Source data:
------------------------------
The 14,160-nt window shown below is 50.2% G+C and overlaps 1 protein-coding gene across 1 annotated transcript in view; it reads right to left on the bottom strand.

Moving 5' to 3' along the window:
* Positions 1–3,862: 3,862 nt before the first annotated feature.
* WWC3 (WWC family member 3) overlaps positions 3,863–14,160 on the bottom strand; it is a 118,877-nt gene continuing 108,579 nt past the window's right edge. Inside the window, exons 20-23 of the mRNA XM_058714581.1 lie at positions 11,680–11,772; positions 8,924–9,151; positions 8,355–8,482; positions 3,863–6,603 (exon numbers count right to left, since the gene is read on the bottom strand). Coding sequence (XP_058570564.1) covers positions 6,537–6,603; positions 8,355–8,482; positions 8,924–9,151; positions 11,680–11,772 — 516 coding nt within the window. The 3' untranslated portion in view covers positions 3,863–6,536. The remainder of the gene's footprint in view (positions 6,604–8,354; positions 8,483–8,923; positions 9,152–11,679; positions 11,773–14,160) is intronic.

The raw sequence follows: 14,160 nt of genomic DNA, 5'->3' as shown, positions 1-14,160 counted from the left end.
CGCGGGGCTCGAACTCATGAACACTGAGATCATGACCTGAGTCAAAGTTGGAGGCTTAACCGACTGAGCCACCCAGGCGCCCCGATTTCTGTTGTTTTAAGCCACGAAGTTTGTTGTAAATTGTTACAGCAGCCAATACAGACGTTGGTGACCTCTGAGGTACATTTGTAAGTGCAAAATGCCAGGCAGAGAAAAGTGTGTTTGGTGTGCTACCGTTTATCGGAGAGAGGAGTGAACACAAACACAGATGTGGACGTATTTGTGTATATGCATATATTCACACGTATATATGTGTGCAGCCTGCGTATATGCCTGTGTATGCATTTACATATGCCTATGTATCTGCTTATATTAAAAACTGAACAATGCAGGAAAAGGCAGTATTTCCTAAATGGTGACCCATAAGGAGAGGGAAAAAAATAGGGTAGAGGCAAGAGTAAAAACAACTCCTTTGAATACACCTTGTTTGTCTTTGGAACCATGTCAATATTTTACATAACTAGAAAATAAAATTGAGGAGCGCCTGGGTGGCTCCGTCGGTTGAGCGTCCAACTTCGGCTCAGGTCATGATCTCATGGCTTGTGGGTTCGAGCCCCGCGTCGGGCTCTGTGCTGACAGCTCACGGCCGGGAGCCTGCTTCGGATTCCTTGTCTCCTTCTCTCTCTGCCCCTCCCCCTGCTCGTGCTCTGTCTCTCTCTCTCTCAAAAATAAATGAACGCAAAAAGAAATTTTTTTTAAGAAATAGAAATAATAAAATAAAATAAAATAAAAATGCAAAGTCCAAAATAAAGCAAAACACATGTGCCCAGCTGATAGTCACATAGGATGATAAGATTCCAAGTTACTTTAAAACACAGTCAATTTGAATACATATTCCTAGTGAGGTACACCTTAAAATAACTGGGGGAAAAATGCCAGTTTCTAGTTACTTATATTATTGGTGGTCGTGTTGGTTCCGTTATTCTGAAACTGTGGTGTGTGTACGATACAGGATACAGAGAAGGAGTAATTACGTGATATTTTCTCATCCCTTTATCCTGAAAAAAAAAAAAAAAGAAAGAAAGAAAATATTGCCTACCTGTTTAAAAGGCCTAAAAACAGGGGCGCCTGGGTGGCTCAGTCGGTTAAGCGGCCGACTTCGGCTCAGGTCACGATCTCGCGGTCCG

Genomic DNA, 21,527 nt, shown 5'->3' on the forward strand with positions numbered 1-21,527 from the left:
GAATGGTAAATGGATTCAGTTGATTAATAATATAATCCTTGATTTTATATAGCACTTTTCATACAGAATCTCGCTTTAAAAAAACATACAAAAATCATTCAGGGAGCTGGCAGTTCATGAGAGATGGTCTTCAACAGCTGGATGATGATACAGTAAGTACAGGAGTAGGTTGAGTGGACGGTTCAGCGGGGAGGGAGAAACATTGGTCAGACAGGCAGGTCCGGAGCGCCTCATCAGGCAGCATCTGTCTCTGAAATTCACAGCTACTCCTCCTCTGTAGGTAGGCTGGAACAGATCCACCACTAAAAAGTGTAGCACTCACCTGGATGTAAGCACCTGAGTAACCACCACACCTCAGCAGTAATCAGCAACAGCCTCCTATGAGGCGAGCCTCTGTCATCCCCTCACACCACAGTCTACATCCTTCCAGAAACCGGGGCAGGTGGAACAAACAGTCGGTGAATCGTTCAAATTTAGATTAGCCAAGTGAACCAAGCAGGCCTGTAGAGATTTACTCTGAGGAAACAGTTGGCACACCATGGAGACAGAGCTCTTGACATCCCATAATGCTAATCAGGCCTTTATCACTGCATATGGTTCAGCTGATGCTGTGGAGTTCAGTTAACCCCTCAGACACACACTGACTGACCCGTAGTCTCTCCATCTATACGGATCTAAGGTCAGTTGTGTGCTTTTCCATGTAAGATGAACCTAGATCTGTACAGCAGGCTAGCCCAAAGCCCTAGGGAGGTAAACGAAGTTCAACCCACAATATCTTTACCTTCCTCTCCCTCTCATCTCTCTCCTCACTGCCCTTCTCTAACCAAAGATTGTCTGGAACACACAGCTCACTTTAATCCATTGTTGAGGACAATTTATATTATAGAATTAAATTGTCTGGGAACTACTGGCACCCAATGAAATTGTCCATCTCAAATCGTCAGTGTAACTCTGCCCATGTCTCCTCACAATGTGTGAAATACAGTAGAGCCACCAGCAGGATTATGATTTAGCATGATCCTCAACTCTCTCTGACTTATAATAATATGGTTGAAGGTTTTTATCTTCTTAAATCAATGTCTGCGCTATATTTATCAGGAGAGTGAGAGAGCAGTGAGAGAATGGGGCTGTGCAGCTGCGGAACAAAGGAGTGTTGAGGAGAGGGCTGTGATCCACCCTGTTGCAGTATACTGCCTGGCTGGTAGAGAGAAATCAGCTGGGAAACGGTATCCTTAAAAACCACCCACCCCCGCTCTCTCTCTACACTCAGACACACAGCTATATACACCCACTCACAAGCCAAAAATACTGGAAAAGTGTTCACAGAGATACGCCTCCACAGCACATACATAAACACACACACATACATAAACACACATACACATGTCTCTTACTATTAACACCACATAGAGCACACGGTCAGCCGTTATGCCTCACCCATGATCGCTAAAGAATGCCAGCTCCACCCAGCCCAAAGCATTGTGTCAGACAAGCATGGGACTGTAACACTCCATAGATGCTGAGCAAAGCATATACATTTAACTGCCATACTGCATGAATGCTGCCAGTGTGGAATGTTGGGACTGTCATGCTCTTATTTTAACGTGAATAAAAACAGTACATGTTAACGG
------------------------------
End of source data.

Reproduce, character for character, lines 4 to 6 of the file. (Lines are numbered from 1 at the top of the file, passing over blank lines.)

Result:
* WWC3 (WWC family member 3) overlaps positions 3,863–14,160 on the bottom strand; it is a 118,877-nt gene continuing 108,579 nt past the window's right edge. Inside the window, exons 20-23 of the mRNA XM_058714581.1 lie at positions 11,680–11,772; positions 8,924–9,151; positions 8,355–8,482; positions 3,863–6,603 (exon numbers count right to left, since the gene is read on the bottom strand). Coding sequence (XP_058570564.1) covers positions 6,537–6,603; positions 8,355–8,482; positions 8,924–9,151; positions 11,680–11,772 — 516 coding nt within the window. The 3' untranslated portion in view covers positions 3,863–6,536. The remainder of the gene's footprint in view (positions 6,604–8,354; positions 8,483–8,923; positions 9,152–11,679; positions 11,773–14,160) is intronic.

The raw sequence follows: 14,160 nt of genomic DNA, 5'->3' as shown, positions 1-14,160 counted from the left end.
CGCGGGGCTCGAACTCATGAACACTGAGATCATGACCTGAGTCAAAGTTGGAGGCTTAACCGACTGAGCCACCCAGGCGCCCCGATTTCTGTTGTTTTAAGCCACGAAGTTTGTTGTAAATTGTTACAGCAGCCAATACAGACGTTGGTGACCTCTGAGGTACATTTGTAAGTGCAAAATGCCAGGCAGAGAAAAGTGTGTTTGGTGTGCTACCGTTTATCGGAGAGAGGAGTGAACACAAACACAGATGTGGACGTATTTGTGTATATGCATATATTCACACGTATATATGTGTGCAGCCTGCGTATATGCCTGTGTATGCATTTACATATGCCTATGTATCTGCTTATATTAAAAACTGAACAATGCAGGAAAAGGCAGTATTTCCTAAATGGTGACCCATAAGGAGAGGGAAAAAAATAGGGTAGAGGCAAGAGTAAAAACAACTCCTTTGAATACACCTTGTTTGTCTTTGGAACCATGTCAATATTTTACATAACTAGAAAATAAAATTGAGGAGCGCCTGGGTGGCTCCGTCGGTTGAGCGTCCAACTTCGGCTCAGGTCATGATCTCATGGCTTGTGGGTTCGAGCCCCGCGTCGGGCTCTGTGCTGACAGCTCACGGCCGGGAGCCTGCTTCGGATTCCTTGTCTCCTTCTCTCTCTGCCCCTCCCCCTGCTCGTGCTCTGTCTCTCTCTCTCTCAAAAATAAATGAACGCAAAAAGAAATTTTTTTTAAGAAATAGAAATAATAAAATAAAATAAAATAAAAATGCAAAGTCCAAAATAAAGCAAAACACATGTGCCCAGCTGATAGTCACATAGGATGATAAGATTCCAAGTTACTTTAAAACACAGTCAATTTGAATACATATTCCTAGTGAGGTACACCTTAAAATAACTGGGGGAAAAATGCCAGTTTCTAGTTACTTATATTATTGGTGGTCGTGTTGGTTCCGTTATTCTGAAACTGTGGTGTGTGTACGATACAGGATACAGAGAAGGAGTAATTACGTGATATTTTCTCATCCCTTTATCCTGAAAAAAAAAAAAAAAGAAAGAAAGAAAATATTGCCTACCTGTTTAAAAGGCCTAAAAACAGGGGCGCCTGGGTGGCTCAGTCGGTTAAGCGGCCGACTTCGGCTCAGGTCACGATCTCGCGGTCCG